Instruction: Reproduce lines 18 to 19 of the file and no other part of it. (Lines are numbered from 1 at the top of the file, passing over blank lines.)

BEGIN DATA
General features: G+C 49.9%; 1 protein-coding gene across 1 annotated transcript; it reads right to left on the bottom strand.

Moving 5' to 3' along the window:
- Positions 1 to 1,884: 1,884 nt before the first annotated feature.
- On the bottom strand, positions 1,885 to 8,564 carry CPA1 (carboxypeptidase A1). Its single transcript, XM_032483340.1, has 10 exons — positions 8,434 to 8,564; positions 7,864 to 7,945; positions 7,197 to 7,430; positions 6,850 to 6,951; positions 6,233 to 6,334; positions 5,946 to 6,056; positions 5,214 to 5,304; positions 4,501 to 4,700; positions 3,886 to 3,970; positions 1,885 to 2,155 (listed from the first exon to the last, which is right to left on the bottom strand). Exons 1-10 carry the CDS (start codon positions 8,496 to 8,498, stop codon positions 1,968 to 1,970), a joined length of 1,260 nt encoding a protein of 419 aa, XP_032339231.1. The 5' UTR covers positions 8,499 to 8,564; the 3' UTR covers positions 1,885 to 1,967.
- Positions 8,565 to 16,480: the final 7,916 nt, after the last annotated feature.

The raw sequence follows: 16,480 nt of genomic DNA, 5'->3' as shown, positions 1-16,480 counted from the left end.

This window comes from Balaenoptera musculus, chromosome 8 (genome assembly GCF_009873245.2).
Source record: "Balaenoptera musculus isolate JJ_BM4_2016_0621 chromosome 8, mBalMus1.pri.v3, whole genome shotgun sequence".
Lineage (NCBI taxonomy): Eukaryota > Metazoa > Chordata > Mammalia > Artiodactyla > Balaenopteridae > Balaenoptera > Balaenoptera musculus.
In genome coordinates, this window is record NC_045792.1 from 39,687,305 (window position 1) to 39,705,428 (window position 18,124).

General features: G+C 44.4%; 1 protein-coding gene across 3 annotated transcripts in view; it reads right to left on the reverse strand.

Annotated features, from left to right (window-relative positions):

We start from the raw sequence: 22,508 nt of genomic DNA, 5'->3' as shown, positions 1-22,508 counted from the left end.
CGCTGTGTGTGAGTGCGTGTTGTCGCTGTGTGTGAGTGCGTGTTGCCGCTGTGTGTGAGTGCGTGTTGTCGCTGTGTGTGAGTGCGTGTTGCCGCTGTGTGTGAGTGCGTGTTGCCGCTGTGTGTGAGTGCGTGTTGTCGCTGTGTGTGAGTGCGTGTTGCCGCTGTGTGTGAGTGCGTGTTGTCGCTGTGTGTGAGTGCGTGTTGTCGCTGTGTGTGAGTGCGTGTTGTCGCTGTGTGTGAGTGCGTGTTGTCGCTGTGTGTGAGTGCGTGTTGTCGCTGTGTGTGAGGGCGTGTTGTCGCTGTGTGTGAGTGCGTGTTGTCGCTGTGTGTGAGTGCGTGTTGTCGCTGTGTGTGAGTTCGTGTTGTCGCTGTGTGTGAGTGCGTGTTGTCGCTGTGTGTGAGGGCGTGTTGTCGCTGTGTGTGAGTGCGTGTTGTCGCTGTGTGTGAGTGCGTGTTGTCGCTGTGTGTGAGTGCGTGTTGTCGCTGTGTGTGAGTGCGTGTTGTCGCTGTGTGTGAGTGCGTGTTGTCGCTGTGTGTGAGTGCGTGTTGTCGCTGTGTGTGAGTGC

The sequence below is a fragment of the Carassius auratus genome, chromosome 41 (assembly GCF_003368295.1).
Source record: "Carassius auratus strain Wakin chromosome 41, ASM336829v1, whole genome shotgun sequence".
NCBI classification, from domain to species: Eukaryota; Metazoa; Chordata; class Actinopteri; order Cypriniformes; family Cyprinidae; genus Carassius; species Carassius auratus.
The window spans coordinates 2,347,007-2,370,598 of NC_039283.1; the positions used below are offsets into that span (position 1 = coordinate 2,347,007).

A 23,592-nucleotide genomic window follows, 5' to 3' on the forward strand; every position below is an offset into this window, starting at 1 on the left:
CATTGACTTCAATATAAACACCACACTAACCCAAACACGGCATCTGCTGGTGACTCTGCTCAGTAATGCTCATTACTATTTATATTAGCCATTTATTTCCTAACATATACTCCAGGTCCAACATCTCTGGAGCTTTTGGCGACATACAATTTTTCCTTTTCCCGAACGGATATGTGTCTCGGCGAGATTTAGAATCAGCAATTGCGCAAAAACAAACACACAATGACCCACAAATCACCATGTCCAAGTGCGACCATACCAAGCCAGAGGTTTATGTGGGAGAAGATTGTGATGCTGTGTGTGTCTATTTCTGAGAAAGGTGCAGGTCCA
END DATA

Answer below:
The window spans coordinates 2,347,007-2,370,598 of NC_039283.1; the positions used below are offsets into that span (position 1 = coordinate 2,347,007).

A 23,592-nucleotide genomic window follows, 5' to 3' on the forward strand; every position below is an offset into this window, starting at 1 on the left: